Two weeks before East London, I had been to Zimbabwe and seen at first hand the devastating effects of Mugabe’s rule. In Bulawayo, queues snaked long and far for petrol; the shelves of supermarkets were near empty, although there was an attitude of ‘getting on with it’, as there always seems to be in distressed communities, people shuffling to work and going about their chores. An MDC stronghold, there was more willingness to talk openly about Mugabe than in Harare.
During a World Cup match between Zimbabwe and the Netherlands there, two protestors- one black, one white- held up anti-Mugabe banners, comparing him to Hitler, and were bustled into a waiting police van. One of them, Kindness Moto, later claimed that he had been held in police custody for four days, raped, electrocuted, beaten on the soles of his feet, and then thrown from a moving car. The World Cup continued.
Flower and Olonga’s protests brought a lot of initial attention to the plight of Zimbabwe, but not much changed. There was some hand-wringing from Tony Blair and his Australian counterpart, John Howard, but they failed to give their cricket teams an easy way out, with the result that England fretted and fussed but eventually pulled out, a decision that cost them their second round place, whilst Australia decided to play in Bulawayo, zipping in and out in 24 hours, points in the bag, thank you very much. Multi-nationals continued to do business there.
Within a year, England were back playing in Zimbabwe, a move that Flower agreed with, but Olonga did not. Zimbabwe continued to play Test cricket for a year or two, until suspension, but are back playing Test cricket again now. The ICC has continued to fund Zimbabwe Cricket, although where the money has been going nobody knows. It certainly wasn’t finding its way to cricket grounds, which fell into disrepair. A report submitted by the auditors KPMG was shredded and has never been seen. Peter Chingoka remains as chairman of Zimbabwe Cricket.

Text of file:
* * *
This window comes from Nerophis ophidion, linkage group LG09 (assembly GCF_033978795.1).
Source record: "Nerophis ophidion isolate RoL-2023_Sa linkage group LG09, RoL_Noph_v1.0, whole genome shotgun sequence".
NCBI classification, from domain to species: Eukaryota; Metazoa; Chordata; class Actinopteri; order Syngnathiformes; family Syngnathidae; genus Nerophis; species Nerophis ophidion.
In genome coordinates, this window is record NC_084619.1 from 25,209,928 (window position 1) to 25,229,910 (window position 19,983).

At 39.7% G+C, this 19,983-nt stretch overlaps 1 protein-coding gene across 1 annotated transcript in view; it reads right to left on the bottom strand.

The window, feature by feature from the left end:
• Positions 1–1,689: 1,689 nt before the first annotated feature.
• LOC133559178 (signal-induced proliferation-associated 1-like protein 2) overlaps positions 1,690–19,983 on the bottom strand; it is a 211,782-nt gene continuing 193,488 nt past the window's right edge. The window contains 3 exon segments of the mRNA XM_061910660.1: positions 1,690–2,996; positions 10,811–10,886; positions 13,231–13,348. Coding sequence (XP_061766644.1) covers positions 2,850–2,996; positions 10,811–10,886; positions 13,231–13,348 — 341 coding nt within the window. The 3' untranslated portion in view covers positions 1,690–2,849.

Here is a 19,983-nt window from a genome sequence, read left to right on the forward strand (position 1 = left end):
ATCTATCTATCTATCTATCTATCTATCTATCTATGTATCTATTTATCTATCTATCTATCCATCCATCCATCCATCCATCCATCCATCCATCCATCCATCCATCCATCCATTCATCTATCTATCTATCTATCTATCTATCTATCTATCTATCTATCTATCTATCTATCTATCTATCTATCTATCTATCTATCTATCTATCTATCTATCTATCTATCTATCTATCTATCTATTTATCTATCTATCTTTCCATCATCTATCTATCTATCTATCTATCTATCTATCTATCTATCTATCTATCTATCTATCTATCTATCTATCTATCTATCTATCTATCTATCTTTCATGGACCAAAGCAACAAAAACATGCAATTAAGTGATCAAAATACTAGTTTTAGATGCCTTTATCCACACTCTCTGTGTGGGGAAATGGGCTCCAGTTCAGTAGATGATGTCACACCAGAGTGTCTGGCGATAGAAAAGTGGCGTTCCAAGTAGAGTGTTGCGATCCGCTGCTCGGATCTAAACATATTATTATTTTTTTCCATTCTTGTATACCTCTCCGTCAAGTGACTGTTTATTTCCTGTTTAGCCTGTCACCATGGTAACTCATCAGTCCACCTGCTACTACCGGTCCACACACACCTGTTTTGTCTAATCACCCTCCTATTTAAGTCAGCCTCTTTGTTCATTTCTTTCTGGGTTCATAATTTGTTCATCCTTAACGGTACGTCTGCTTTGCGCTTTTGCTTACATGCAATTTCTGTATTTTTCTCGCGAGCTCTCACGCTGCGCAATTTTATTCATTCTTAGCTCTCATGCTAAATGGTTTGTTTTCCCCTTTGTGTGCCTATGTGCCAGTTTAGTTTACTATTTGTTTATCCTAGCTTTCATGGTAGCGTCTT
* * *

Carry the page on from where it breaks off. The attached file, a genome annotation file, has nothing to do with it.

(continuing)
Democracy, of the kind that Flower and Olonga highlighted, stumbles on in Zimbabwe. Two years ago, the UN Special Rapporteur on Torture noted ‘the serious and credible allegations of torture, ill-treatment and inhuman prison conditions’ that exist in the country. Amnesty International’s latest report talked of ‘systematic harassment by the government of human rights defenders.’ Human Rights Watch states that ‘the political climate remains harsh.’ Robert Mugabe remains President.
So on the face of it, Flower and Olonga achieved little. But what they did was to remind us all that playing sport is not just a job, a box to be ticked, and sportsmen are not simply paid employees, mute and meek and blind to their surroundings. We love it when sportsmen wrap themselves in the flag in the aftermath of victory. Flower and Olonga did more than just pay lip-service to the love of country- they sacrificed their careers for it.
The tragedy for Flower and Olonga is the lack of support that followed their gesture. Australia’s magnificent seven found themselves with governmental backing a year later, as Gough Whitlam’s government refused to have anything to do with South Africa.
The cricket community? Its choice has been to support Zimbabwe, but, on the face of it, the return has been threadbare. In the ten years since Flower and Olonga made their stand, Zimbabwe have played 22 Tests, winning two (both against Bangladesh) and infighting and accusations of racism continue. Meagre rewards indeed for millions of dollars and moral bankruptcy